As a few others have mentioned here, I appreciate your poignant distinction "between committing a sin and being committed to sin." Such a difference! And not one I'm likely to forget. What a great teaching moment! Thank you.

Yolanda said...

I could very well be Sarah in your story and I'm so thankful that God reached down from the heavenlies and touched my very soul with GRACE. I pray that we, as the Church, will respond with grace when another needs grace. Not withholding, but simply coming along side and saying...I've been there, God loves you and He will redeem you. Thank you so much for sharing this with us....Lovingly, Yolanda

aims said...

This was a great read, Warren. It does my heart so much good to see people writing stories like this. A lot of parents need to read it. The first thought that came to my mind was about the sinful woman’s encounter with Jesus when she realized she had been set free and made new by His grace, falling at His feet and washing them with her tears. So many people have missed out on that experience because they have not been taught anything except the set of rules and the punishment for breaking them.

Edie said...

This was very powerful Warren. I love what you said about committing sin or being committed to sin. I have never looked at it from that perspective before. What a wonderful nugget of truth. Thanks for this lesson. It's a keeper!

Bernadine said...

Powerful post. I think parents and teenagers would benefit from reading this.

Kathy C. said...

Wow - that was an awesome post Warren. Beautifully written. How many times have we all failed, fallen short, sinned? Each time our Savior faithfully picks us up, washes us clean and sets us straight. Oftentimes it is so difficult to forgive ourselves for our own sin, we forget that if we have confessed and turned, we are free from that sin and the bondage it brings! AMEN!

Debbie said...

Wow; this is powerful teaching Warren. And yet it is so sad. Too many people teach the do's and don'ts of behavior to the young. And of course, they need to learn. But Jesus said the greatest commandment is to love.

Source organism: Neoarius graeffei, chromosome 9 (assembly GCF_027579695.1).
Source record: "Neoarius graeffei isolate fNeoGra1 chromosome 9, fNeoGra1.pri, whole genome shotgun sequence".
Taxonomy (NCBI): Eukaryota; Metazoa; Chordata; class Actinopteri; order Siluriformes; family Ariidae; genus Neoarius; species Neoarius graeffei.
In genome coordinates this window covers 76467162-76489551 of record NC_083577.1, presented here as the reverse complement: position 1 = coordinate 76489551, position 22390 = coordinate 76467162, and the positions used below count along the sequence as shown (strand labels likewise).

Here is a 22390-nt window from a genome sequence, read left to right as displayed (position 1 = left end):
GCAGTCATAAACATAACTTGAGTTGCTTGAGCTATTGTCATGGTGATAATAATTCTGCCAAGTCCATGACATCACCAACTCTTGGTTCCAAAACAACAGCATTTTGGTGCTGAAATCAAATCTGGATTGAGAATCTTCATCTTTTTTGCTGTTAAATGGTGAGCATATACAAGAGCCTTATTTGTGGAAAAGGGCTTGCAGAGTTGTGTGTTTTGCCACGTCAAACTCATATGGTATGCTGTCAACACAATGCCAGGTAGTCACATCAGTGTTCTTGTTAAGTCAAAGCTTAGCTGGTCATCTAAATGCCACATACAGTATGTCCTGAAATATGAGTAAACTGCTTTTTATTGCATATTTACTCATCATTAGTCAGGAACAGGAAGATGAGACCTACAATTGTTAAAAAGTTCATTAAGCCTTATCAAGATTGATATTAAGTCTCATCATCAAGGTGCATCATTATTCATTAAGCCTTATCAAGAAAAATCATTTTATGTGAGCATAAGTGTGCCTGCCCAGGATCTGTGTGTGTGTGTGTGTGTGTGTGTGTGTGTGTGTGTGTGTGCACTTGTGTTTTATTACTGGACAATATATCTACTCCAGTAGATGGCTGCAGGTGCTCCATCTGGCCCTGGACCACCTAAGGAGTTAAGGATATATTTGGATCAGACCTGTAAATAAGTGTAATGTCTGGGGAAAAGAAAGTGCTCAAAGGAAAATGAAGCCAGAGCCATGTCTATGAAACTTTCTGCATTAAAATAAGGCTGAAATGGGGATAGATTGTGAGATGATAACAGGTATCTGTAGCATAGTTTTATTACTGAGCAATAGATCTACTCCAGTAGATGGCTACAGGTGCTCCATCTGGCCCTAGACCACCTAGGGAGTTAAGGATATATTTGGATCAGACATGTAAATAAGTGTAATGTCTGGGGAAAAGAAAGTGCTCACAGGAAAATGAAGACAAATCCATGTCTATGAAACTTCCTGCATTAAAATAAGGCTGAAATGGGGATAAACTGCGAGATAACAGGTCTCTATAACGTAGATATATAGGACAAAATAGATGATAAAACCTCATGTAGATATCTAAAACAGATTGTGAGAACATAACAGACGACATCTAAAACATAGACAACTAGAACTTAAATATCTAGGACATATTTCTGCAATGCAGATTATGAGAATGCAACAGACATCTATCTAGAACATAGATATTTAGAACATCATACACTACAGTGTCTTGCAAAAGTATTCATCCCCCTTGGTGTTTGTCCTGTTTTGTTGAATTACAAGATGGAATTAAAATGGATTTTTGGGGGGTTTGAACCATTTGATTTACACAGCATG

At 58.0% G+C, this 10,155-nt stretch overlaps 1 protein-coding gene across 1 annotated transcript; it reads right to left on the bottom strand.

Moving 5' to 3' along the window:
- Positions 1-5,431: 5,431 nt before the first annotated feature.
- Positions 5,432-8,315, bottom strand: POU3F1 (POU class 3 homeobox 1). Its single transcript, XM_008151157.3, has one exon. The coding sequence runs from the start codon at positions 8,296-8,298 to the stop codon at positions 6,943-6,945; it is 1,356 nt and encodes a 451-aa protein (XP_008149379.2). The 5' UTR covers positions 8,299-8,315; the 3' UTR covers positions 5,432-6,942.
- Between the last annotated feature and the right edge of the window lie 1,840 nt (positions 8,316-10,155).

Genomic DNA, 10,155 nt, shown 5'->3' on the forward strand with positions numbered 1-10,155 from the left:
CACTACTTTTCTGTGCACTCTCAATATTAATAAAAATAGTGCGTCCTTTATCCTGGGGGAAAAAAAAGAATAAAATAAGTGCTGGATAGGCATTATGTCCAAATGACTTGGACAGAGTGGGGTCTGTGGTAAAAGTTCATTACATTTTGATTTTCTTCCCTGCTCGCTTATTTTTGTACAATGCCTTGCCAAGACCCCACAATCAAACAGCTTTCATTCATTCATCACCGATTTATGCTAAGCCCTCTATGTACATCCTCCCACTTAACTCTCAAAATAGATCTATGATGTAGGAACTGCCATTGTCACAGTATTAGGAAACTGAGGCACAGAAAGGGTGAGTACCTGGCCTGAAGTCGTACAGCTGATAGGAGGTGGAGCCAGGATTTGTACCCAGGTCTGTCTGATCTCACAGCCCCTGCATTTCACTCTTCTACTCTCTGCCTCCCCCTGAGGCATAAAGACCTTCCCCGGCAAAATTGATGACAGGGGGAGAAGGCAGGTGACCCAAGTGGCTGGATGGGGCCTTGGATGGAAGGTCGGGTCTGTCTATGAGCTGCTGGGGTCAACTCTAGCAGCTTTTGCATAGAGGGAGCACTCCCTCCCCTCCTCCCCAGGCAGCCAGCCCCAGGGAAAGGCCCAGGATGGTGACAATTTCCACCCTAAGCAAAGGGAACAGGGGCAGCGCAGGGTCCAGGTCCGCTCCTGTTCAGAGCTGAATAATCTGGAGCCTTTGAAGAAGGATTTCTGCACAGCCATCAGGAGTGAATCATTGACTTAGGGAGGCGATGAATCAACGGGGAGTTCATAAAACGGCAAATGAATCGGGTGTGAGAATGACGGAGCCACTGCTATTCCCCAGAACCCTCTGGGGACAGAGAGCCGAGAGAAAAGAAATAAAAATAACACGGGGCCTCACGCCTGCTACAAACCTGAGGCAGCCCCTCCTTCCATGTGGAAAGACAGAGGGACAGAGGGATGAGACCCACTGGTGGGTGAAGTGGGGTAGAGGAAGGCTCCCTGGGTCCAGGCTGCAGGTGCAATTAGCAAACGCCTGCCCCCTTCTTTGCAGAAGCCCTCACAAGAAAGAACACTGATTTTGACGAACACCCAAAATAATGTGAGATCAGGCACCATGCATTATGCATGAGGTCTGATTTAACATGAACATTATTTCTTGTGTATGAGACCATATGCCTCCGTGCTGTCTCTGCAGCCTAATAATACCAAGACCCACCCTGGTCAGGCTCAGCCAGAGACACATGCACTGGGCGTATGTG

I recently read the book "Crazy Love" by Francis Chan. He says that if we realize how much God loves us, our response will be to love in return. The motive for our behavior will be love.

As Christians, we are sinners saved by grace. As long as we live in this flesh, there will be a battle going on. I believe that we need to teach our youth about this and how 1 John 1:9 is their spiritual bar of soap.

Great lessons Warren and you're a great writer. I checked my mail and the book hasn't arrived yet but maybe Monday.

Robin said...

There is so much I could write. I just talked with my son who I have not seen in two weeks and reminded him that God loves him and you are right we need to love well...

Laura said...

this is so good, Warren. I am one of those who let mistakes of the past keep me from returning to my Father's embrace. I knew He forgave me, but wasn't so sure about his other children. I love what Serena said. Yes, more love lessons, that's what we need!

Mary said...

Warren, this is absolutely a wonderful teaching and a powerful tool for parents when raising their children. I was very fortunate in that my parents love is what kept me from disaster. They didn't drill anything into me...they just loved the Lord and they loved me. I made mistakes, yes, and I knew I had failed, but that I was not a failure. I am sending it on to my son and DIL. I can only agree with the wonderful comments already left. God bless, and have a wonderful Sunday, Warren.


Denise said...

Such a thought provoking post.

Warren Baldwin said...

Denise H. & Edie - I think that is an important decision. It is like the difference in getting stuck in quicksand or just getting some mud on your shoes. Both are bad, but one far more tragic.

Yolanda - Thanks for sharing some of your personal experience.

AIMS - I agree. It is freeing to both the parents and the kids to realize they can't be perfect, and when they aren't, they can be forgiven.

Thanks, Bernadine.

Kathy C - yes, we can be free from that bondage!

RCUBEs said...

Great point bro. Warren. There is no one righteous but only Jesus...God bless.

Debbie said...

This was REALLY REALLY good and obviously touched so many I can see by all the responses. I didn't read through them all as I am limited on time this morning so I hope I am not just repeating what everyone else has said. But I think this is such an important message to get out to young people today. Having raised 4 children, I can tell you those teen-age years were every bit as difficult as you always hear. A couple of my kids sailed through with hardly a mishap, but the other two REALLY struggled, so therefore it was a difficult time for the whole family. But the ONLY thing that got us through, was knowing that God's grace covers everything, and His mercy is new every morning. I watch other families now with rebellious teen-agers struggle, and my heart feels so much for them. This is the message they need to hear. Thanks for sharing it. Blessings to you, Debbie